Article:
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Abar Bochhor Koori Pore: For old time’s sake

Abar Bochhor Koori Pore: For old time’s sake

by Shantanu Ray Chaudhuri March 1 2022, 12:00 am Estimated Reading Time: 5 mins, 18 secs

A new Bengali film explores the relationship between five school friends who come together after twenty years. Shantanu Ray Chaudhuri writes about the nostalgia of meeting old friends.

‘My memory loves you; it asks about you all the time.’ - Jonathan Carroll

There’s something about the prospect of a reunion involving school/college friends that both warms the heart and yet causes a faint trepidation, butterflies in the stomach. There’s the excitement of meeting friends with whom we have shared tiffin and the first crush, tenuous dreams and aspirations, with whom we have, in the words of American poet-singer Rod McKuen, ‘Skinned our hearts and skinned our knees’.

Coupled with the very real uneasiness of what Olivia Goldhill calls evaluating ‘Life decisions over the years, which carries the risk of regret and insecurity’ - failed romances, unresolved conflicts, receding hairlines and expanding waistlines. All of these create a heady cocktail of emotions.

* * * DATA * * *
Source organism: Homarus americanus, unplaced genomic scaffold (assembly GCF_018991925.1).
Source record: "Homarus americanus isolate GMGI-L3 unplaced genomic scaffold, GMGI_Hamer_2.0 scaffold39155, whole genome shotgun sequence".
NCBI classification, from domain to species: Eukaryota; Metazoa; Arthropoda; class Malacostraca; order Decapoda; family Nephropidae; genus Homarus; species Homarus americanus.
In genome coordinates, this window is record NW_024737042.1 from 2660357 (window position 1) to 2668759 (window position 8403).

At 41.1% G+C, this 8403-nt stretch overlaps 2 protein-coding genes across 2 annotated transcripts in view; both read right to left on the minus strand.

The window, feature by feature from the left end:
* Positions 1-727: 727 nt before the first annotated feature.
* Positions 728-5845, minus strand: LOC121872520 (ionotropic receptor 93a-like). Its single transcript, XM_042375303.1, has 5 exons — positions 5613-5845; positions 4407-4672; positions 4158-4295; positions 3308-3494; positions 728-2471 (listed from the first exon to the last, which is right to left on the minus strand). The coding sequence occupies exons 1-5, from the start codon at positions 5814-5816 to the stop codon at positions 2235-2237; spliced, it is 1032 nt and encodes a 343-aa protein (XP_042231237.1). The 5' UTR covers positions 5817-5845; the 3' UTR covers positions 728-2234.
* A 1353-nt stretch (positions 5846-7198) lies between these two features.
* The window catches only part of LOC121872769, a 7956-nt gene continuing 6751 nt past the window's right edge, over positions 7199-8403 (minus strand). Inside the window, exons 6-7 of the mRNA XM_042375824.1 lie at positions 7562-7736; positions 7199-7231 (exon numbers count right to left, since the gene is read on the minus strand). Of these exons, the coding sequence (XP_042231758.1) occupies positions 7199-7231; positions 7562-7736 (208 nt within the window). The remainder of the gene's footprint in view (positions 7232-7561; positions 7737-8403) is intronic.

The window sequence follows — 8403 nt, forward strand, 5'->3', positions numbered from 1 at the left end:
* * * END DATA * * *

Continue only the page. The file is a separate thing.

Films and songs have explored these emotions involving old friends, Lawrence Kasdan’s 1983 film The Big Chill being one of the most famous examples. It involves a group of friends in the thirties, reuniting for the funeral of a fellow University of Michigan alumnus who has committed suicide. They spend the weekend together, ‘reminiscing about shared pasts as the children of the sixties and confronting the uncertainty of their lives as adults of the eighties’. Not many Hindi or Bengali films in the genre come to mind, though, Raman Kumar’s sensitive Saath Saath did deal with this tangentially, with a memorable scene involving old friends coming together after years. There have been of course a number of Bengali songs that have celebrated the joys of old friends while lamenting a lost time.


Most famous of this is of course Manna Dey’s ‘Coffee house-er shei adda ta aaj aar nei’ - Those conversations at the coffee house are now lost forever, composed by Suparnakanti Ghosh and written by Gauriprasanna Majumder, a memorable tribute to the iconic Coffee House in Kolkata and what it meant to a generation of youngsters.

There’s also Kabir Suman’s plangent ‘Hatat raastay office anchale, hariye jawa mukh chomke diye bolay, bondhu ki khobor bol, koto din dekhai hoini’, which evokes the feeling of suddenly coming across a long-lost face while ambling aimlessly along the precincts of one’s office. Or Anjan Dutt’s ‘Bondhu’ (Friend), that has the luminous line ‘Bondhu sobuj chirodin/bondhutter boyesh badey na’ - A friend is evergreen/friendship ageless, which forms the epigraph to writer-director Srimanta Sengupta’s Abar Bochhor Koori Pore, the latest addition to this list of films that celebrate old friends.